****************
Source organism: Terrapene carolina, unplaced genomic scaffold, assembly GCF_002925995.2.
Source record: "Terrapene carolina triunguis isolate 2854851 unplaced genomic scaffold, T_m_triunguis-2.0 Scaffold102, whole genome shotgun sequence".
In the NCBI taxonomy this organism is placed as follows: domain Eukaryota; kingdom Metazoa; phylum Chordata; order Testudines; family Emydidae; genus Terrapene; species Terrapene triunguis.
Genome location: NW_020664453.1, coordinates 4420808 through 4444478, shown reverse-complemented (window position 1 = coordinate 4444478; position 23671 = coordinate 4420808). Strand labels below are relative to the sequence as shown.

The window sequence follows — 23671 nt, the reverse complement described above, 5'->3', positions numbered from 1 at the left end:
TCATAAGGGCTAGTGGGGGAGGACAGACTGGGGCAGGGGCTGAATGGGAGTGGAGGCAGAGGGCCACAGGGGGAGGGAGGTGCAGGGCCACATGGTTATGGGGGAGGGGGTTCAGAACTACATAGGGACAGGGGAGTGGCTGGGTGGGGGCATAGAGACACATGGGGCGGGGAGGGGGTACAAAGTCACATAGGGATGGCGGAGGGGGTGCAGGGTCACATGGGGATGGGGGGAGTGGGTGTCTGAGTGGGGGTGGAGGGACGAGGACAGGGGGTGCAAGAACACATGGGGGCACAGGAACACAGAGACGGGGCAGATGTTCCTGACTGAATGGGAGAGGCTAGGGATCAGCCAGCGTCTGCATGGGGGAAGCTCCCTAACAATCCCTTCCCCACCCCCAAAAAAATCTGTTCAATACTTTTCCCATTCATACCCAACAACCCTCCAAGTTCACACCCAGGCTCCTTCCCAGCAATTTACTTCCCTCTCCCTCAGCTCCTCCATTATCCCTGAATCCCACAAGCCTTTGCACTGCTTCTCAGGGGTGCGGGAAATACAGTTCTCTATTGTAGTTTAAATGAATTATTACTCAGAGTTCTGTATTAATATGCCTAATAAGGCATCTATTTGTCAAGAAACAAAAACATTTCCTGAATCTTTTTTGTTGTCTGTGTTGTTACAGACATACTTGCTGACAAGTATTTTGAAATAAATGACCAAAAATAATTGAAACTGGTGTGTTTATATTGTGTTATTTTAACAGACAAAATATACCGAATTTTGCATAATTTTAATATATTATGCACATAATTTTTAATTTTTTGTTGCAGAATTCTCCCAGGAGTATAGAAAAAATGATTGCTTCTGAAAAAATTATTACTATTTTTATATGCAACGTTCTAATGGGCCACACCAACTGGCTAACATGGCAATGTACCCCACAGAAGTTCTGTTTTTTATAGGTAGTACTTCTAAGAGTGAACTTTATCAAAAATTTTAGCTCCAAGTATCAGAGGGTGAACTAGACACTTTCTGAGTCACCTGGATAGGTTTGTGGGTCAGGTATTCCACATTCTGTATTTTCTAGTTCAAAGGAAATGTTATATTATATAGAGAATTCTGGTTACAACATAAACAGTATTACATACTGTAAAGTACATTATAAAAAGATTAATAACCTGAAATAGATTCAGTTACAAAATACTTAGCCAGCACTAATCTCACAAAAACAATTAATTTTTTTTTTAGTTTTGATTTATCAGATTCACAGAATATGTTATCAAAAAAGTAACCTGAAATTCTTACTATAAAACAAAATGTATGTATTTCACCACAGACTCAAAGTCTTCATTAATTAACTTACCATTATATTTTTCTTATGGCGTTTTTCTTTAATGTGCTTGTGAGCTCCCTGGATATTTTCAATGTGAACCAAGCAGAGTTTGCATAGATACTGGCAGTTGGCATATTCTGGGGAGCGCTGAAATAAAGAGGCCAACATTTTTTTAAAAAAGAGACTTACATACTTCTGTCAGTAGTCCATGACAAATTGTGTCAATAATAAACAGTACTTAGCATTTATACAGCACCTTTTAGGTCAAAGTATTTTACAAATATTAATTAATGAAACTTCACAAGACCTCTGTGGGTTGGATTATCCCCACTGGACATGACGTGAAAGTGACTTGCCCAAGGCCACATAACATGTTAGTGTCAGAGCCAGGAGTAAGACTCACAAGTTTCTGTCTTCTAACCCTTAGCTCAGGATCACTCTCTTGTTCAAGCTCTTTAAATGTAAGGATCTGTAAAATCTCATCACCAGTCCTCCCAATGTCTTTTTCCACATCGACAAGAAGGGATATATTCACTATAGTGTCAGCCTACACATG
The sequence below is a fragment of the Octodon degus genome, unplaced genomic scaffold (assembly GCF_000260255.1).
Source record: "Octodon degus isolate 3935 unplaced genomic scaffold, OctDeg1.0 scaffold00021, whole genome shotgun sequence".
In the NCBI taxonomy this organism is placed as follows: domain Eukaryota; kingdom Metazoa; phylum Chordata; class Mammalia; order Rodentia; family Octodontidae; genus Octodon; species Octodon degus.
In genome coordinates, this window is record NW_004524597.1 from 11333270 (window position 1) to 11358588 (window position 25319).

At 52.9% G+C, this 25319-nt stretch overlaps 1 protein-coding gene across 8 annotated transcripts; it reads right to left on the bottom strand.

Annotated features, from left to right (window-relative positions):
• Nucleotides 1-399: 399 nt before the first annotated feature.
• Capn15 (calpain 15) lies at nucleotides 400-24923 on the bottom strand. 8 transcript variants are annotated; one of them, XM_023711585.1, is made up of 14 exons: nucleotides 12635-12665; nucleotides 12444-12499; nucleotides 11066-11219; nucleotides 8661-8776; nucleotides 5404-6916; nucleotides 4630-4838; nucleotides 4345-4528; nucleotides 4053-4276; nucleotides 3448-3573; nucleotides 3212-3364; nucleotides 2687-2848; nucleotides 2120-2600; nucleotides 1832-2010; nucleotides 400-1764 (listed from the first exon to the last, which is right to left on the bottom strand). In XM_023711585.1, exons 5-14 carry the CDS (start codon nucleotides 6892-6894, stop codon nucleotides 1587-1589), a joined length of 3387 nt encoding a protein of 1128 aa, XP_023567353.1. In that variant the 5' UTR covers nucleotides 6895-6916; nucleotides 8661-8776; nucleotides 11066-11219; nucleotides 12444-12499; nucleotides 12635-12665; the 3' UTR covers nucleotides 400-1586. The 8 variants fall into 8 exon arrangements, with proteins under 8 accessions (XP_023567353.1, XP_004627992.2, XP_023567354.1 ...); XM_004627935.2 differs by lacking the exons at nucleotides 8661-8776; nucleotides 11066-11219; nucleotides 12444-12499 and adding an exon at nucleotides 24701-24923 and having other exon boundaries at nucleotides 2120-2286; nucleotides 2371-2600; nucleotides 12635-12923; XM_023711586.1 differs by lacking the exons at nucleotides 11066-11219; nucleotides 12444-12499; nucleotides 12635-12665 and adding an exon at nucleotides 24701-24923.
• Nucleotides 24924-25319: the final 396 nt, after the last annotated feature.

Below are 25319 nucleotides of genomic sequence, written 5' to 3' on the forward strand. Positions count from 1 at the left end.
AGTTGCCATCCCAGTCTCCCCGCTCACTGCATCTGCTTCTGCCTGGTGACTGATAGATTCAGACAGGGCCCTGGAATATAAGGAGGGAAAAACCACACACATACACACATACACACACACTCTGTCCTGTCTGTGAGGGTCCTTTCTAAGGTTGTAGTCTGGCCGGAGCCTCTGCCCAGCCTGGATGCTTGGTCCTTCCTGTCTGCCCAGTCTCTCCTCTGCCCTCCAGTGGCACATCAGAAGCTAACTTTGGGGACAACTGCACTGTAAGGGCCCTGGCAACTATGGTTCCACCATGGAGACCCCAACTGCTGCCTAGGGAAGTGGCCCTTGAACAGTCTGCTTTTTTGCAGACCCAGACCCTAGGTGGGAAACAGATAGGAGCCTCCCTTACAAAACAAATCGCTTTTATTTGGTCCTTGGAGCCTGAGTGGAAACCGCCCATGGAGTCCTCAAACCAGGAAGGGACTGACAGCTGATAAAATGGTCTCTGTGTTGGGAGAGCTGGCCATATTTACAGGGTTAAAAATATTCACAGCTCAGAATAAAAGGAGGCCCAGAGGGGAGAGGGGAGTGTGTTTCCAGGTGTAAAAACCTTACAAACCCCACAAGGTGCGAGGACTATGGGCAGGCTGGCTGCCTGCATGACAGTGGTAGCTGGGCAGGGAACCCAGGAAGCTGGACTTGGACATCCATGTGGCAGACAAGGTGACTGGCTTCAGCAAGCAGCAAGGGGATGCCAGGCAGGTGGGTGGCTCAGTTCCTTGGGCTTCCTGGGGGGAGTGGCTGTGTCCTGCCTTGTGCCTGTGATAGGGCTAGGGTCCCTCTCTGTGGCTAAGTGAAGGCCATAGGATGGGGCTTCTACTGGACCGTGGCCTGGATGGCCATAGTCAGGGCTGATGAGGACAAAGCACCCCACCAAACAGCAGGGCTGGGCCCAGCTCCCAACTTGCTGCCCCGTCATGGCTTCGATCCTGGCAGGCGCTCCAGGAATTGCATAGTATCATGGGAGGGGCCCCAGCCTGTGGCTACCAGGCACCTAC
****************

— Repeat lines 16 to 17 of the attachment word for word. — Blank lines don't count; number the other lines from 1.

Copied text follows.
Below are 25319 nucleotides of genomic sequence, written 5' to 3' on the forward strand. Positions count from 1 at the left end.
AGTTGCCATCCCAGTCTCCCCGCTCACTGCATCTGCTTCTGCCTGGTGACTGATAGATTCAGACAGGGCCCTGGAATATAAGGAGGGAAAAACCACACACATACACACATACACACACACTCTGTCCTGTCTGTGAGGGTCCTTTCTAAGGTTGTAGTCTGGCCGGAGCCTCTGCCCAGCCTGGATGCTTGGTCCTTCCTGTCTGCCCAGTCTCTCCTCTGCCCTCCAGTGGCACATCAGAAGCTAACTTTGGGGACAACTGCACTGTAAGGGCCCTGGCAACTATGGTTCCACCATGGAGACCCCAACTGCTGCCTAGGGAAGTGGCCCTTGAACAGTCTGCTTTTTTGCAGACCCAGACCCTAGGTGGGAAACAGATAGGAGCCTCCCTTACAAAACAAATCGCTTTTATTTGGTCCTTGGAGCCTGAGTGGAAACCGCCCATGGAGTCCTCAAACCAGGAAGGGACTGACAGCTGATAAAATGGTCTCTGTGTTGGGAGAGCTGGCCATATTTACAGGGTTAAAAATATTCACAGCTCAGAATAAAAGGAGGCCCAGAGGGGAGAGGGGAGTGTGTTTCCAGGTGTAAAAACCTTACAAACCCCACAAGGTGCGAGGACTATGGGCAGGCTGGCTGCCTGCATGACAGTGGTAGCTGGGCAGGGAACCCAGGAAGCTGGACTTGGACATCCATGTGGCAGACAAGGTGACTGGCTTCAGCAAGCAGCAAGGGGATGCCAGGCAGGTGGGTGGCTCAGTTCCTTGGGCTTCCTGGGGGGAGTGGCTGTGTCCTGCCTTGTGCCTGTGATAGGGCTAGGGTCCCTCTCTGTGGCTAAGTGAAGGCCATAGGATGGGGCTTCTACTGGACCGTGGCCTGGATGGCCATAGTCAGGGCTGATGAGGACAAAGCACCCCACCAAACAGCAGGGCTGGGCCCAGCTCCCAACTTGCTGCCCCGTCATGGCTTCGATCCTGGCAGGCGCTCCAGGAATTGCATAGTATCATGGGAGGGGCCCCAGCCTGTGGCTACCAGGCACCTAC